The explanation was enough to set hyper-jingoistic social media feeds ablaze. But Kathmandu and Dhaka, traditional friends of New Delhi, were equally mortified. Both asked for explanations. Former Nepali Prime Minister Baburam Bhattarai warned that the mural issue would “stoke [an] unnecessary and harmful diplomatic row,” with the potential for “further aggravating the trust deficit” between the two neighbors. In Kathmandu, Mayor Balen Shah, a young populist politician, cocked a snook at the mighty neighbor and published a map of “Greater Nepal” that included Indian territories. Under domestic pressure, Nepali Prime Minister Pushpa Kamal Dahal, on the eve of his India visit, said he would raise the issue with Modi. On his return, Prachanda said that even though the Modi government had “clarified” that it was a cultural map, “further study” needed to be done in the issue.

This mural controversy came just weeks after the United States made public that Modi’s BJP and Hindu nationalist groups affiliated with it were propping up demands by Nepali Hindu groups to ditch Nepal’s secular constitution and turn it into a Hindu state. The disclosure, made in the U.S. State Religious Freedom report launched by Secretary of State Antony Blinken in May, also recorded Nepali civil society actors saying that Modi’s BJP could even be funding some of the organizations driving this demand.

India’s domestic media, mostly submissive toward the Modi government, ignored the report, but foreign capitals have taken note. There is growing recognition that these instances are damaging India’s standing globally even if few might be willing to say it aloud.

“The rise of Hindu nationalism within India will have an impact on India’s global image, no doubt,” said Aparna Pande, the Washington, D.C.-based director of the India Initiative at the Hudson Institute. She added that some of India’s actions in the recent past have been “damaging” to its interests, especially in its immediate neighborhood.

“The ideology or the belief of the ruling party in Delhi has historically not been allowed to impact foreign policy. It did not matter if we had a socialist government or one that backed free-market policies, because foreign policy was insulated,” she said.
Riaz Haq said…
#Modi's #Hindutva diplomacy is hurting #India's image. #Hindu nationalist attitudes are alienating other nations. #RSS, #BJP’s ideological parent, openly advocates Hindu supremacy, resulting in hate crimes against #Christians & #Muslims. #Islamophobia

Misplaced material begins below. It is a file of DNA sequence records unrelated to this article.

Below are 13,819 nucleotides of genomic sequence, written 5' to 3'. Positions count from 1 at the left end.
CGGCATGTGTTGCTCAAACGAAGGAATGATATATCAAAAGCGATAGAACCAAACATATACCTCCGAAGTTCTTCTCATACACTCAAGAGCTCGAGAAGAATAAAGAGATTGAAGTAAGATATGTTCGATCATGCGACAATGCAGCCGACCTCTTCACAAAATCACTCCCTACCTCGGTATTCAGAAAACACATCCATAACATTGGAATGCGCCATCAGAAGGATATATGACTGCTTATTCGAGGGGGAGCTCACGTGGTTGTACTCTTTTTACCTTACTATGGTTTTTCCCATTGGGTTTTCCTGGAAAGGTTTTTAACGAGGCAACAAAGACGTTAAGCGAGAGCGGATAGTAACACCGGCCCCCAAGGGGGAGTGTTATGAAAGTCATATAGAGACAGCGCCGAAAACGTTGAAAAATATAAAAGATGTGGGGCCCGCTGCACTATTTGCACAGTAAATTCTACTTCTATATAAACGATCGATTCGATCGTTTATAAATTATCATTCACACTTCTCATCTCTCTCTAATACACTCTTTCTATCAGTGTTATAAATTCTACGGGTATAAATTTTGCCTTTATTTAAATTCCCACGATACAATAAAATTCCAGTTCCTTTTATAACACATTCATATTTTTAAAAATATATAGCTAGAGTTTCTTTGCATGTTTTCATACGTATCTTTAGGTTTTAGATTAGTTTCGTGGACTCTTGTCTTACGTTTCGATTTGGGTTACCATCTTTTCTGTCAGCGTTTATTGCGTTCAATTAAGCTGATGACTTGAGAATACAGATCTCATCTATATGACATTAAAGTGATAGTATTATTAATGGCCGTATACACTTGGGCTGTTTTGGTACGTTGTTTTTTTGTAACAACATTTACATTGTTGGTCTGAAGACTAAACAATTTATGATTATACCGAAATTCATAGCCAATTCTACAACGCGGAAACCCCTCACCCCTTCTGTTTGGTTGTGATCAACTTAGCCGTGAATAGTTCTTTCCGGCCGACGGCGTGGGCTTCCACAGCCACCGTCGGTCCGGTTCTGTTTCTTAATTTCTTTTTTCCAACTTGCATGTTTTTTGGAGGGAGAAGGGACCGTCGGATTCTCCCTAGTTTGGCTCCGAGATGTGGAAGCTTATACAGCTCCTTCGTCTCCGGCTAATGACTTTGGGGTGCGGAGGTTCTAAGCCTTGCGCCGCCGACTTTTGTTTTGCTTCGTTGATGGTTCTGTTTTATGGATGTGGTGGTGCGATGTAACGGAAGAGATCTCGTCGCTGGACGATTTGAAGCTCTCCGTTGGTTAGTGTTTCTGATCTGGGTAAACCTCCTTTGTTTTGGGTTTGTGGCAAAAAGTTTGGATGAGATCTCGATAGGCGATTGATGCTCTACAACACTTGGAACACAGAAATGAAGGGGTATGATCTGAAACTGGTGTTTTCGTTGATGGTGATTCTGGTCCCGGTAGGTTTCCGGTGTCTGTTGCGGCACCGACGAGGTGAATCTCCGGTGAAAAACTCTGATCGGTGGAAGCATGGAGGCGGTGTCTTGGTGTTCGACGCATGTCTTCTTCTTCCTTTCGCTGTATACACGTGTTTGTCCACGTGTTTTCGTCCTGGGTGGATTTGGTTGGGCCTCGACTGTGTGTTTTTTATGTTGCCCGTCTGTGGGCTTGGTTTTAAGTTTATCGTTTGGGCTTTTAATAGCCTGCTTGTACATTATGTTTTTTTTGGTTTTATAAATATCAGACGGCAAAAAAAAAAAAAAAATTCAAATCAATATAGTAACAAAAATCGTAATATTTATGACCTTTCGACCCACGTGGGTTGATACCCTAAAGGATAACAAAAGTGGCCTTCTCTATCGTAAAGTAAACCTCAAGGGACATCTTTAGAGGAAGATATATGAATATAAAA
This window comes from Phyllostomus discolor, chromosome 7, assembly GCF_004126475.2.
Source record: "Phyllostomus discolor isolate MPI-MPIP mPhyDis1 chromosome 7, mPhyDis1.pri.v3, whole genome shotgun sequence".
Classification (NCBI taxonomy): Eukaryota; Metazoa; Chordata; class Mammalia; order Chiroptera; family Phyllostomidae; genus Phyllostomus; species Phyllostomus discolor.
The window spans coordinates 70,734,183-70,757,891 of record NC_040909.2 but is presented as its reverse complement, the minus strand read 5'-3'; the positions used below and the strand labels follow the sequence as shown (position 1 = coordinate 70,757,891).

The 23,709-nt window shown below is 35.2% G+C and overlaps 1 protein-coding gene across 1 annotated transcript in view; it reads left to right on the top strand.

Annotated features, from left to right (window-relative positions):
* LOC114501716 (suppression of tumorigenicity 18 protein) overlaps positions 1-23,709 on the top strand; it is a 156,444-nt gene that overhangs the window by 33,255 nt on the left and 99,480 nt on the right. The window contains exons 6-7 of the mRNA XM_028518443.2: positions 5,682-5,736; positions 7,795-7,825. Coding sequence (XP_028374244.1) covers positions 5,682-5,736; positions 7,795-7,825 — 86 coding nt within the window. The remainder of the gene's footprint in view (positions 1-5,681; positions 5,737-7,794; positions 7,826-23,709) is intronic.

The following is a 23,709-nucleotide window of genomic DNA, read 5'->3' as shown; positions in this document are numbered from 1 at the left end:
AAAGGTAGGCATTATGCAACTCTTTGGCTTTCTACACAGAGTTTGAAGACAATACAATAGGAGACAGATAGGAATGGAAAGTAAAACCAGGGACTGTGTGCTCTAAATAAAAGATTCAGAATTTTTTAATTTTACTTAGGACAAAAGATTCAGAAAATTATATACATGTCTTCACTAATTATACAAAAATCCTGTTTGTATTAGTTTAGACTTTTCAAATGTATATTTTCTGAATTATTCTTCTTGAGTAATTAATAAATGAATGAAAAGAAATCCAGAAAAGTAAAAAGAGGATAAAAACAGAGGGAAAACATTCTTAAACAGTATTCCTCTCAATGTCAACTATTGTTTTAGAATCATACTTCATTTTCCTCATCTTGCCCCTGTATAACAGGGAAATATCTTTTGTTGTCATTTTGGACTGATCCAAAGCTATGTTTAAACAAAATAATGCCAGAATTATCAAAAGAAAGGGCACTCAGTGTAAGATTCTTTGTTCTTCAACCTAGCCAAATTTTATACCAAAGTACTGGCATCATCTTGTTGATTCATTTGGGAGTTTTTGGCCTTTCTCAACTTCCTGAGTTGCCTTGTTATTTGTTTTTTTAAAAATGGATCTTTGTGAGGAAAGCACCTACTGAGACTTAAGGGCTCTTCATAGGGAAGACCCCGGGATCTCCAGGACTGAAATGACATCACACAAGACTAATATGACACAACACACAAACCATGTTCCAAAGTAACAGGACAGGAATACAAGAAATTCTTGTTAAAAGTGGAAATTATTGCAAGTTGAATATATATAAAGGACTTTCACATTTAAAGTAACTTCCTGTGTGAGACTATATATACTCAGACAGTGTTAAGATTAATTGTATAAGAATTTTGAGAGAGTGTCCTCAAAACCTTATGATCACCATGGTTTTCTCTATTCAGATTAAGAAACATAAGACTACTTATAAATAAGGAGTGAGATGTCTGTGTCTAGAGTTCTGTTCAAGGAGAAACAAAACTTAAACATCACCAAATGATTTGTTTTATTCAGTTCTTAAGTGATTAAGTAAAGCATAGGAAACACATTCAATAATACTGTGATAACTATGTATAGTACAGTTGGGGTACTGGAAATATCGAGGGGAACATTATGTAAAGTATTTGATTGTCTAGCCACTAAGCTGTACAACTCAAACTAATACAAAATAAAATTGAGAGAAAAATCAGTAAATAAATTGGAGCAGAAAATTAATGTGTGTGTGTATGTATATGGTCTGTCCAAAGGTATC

This, though, is changing.

In 2019, the Modi government amended the country’s citizenship laws to fast-track citizenship applications of non-Muslim refugees from the neighboring Muslim-majority countries of Afghanistan, Pakistan, and Bangladesh. Leaders from the BJP made statements, without any pushback from the party or Modi, that threatened to “send back” the “illegal Bangladeshi Muslims,” referring disparagingly to the economic immigration, often undocumented, by Bangladeshis into India. In a rare show of its anger with New Delhi, Dhaka canceled scheduled visits by its ministers to India.

Local conflicts can play into the Indian government’s fierce nationalism. Last year, violent clashes between newly arrived Hindu immigrants and Muslim residents rocked the English city of Leicester. Police investigations found, according to the Daily Mail, that Hindu nationalist “elements close to Mr Modi’s Bharatiya Janata Party” were suspected to have played a key role in inciting them. The Modi government issued an unusually partisan response, condemning the violence and singling out “symbols of Hindu religion” as the target of the attack.

Five months later, in February this year, the Modi government unleashed a series of tax raids on offices of the BBC across multiple cities. The sudden raids came just weeks after the BBC released a documentary that investigated the role of Modi during the 2002 riots in his home state of Gujarat, which killed 1,000 people, most of them Muslims.